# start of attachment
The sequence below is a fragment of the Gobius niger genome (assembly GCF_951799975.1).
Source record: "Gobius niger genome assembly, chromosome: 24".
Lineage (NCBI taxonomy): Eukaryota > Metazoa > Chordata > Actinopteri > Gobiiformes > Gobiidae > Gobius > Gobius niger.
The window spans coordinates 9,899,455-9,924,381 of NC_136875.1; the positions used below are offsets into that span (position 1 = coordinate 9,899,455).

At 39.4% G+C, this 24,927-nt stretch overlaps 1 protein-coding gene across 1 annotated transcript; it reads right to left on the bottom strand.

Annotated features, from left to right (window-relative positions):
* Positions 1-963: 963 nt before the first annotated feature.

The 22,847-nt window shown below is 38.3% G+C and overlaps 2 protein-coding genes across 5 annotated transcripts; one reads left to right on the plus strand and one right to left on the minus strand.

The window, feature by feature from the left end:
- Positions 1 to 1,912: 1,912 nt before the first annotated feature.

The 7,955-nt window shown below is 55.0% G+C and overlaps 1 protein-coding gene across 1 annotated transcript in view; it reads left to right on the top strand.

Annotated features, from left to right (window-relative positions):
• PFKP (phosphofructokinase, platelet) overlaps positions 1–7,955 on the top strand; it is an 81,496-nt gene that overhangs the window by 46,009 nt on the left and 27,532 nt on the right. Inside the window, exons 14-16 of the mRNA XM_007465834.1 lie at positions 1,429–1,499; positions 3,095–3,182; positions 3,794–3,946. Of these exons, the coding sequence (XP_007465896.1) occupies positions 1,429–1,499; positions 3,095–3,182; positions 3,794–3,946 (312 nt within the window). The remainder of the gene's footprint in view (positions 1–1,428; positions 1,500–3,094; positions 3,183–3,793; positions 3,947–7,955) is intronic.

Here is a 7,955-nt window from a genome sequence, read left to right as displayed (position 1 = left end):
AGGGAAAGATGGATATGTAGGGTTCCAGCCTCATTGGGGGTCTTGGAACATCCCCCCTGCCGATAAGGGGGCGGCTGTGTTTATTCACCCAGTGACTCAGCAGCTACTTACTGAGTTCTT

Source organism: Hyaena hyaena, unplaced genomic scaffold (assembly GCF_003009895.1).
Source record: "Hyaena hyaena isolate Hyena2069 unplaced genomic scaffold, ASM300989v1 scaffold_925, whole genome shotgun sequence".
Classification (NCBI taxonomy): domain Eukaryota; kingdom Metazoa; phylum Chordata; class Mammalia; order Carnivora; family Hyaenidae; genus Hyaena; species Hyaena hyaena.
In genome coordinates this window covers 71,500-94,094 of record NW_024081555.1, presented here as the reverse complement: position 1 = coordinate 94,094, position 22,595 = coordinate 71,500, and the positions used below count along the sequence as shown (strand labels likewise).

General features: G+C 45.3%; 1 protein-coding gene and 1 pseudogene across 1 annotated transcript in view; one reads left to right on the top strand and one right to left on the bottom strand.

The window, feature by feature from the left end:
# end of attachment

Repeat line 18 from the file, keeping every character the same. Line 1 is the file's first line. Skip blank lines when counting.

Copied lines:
Classification (NCBI taxonomy): domain Eukaryota; kingdom Metazoa; phylum Chordata; class Mammalia; order Carnivora; family Hyaenidae; genus Hyaena; species Hyaena hyaena.